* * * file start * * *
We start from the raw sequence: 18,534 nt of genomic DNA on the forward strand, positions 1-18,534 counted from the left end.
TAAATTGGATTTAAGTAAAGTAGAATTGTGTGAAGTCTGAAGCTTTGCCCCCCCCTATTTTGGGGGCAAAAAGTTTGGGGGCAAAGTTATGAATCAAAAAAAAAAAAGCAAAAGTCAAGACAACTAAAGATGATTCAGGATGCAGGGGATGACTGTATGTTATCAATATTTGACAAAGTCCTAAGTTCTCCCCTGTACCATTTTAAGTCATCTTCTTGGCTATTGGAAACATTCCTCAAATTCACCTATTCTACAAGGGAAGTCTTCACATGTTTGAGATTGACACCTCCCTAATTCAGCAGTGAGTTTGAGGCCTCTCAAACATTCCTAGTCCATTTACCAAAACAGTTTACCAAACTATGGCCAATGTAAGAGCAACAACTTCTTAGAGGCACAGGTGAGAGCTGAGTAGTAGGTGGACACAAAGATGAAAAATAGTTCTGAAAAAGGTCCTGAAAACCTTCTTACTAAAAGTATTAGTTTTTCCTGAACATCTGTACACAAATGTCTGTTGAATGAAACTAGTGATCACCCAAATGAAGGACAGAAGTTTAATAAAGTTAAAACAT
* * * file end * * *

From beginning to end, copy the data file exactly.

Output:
We start from the raw sequence: 18,534 nt of genomic DNA on the forward strand, positions 1-18,534 counted from the left end.
TAAATTGGATTTAAGTAAAGTAGAATTGTGTGAAGTCTGAAGCTTTGCCCCCCCCTATTTTGGGGGCAAAAAGTTTGGGGGCAAAGTTATGAATCAAAAAAAAAAAAGCAAAAGTCAAGACAACTAAAGATGATTCAGGATGCAGGGGATGACTGTATGTTATCAATATTTGACAAAGTCCTAAGTTCTCCCCTGTACCATTTTAAGTCATCTTCTTGGCTATTGGAAACATTCCTCAAATTCACCTATTCTACAAGGGAAGTCTTCACATGTTTGAGATTGACACCTCCCTAATTCAGCAGTGAGTTTGAGGCCTCTCAAACATTCCTAGTCCATTTACCAAAACAGTTTACCAAACTATGGCCAATGTAAGAGCAACAACTTCTTAGAGGCACAGGTGAGAGCTGAGTAGTAGGTGGACACAAAGATGAAAAATAGTTCTGAAAAAGGTCCTGAAAACCTTCTTACTAAAAGTATTAGTTTTTCCTGAACATCTGTACACAAATGTCTGTTGAATGAAACTAGTGATCACCCAAATGAAGGACAGAAGTTTAATAAAGTTAAAACAT